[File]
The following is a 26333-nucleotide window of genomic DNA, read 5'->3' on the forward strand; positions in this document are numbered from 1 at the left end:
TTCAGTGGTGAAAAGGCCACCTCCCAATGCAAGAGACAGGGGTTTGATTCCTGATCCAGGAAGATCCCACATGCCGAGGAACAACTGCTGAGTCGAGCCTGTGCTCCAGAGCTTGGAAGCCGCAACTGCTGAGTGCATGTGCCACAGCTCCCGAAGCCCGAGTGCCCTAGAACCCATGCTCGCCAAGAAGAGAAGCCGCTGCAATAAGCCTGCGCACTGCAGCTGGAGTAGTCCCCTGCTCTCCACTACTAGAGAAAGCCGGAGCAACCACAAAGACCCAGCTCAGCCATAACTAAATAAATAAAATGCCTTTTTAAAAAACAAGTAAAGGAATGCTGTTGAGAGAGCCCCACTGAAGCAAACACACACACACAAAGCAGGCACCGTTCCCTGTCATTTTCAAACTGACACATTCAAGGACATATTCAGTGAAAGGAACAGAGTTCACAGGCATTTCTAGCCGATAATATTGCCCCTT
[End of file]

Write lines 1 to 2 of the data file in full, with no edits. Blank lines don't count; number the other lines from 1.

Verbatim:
The following is a 26333-nucleotide window of genomic DNA, read 5'->3' on the forward strand; positions in this document are numbered from 1 at the left end:
TTCAGTGGTGAAAAGGCCACCTCCCAATGCAAGAGACAGGGGTTTGATTCCTGATCCAGGAAGATCCCACATGCCGAGGAACAACTGCTGAGTCGAGCCTGTGCTCCAGAGCTTGGAAGCCGCAACTGCTGAGTGCATGTGCCACAGCTCCCGAAGCCCGAGTGCCCTAGAACCCATGCTCGCCAAGAAGAGAAGCCGCTGCAATAAGCCTGCGCACTGCAGCTGGAGTAGTCCCCTGCTCTCCACTACTAGAGAAAGCCGGAGCAACCACAAAGACCCAGCTCAGCCATAACTAAATAAATAAAATGCCTTTTTAAAAAACAAGTAAAGGAATGCTGTTGAGAGAGCCCCACTGAAGCAAACACACACACACAAAGCAGGCACCGTTCCCTGTCATTTTCAAACTGACACATTCAAGGACATATTCAGTGAAAGGAACAGAGTTCACAGGCATTTCTAGCCGATAATATTGCCCCTT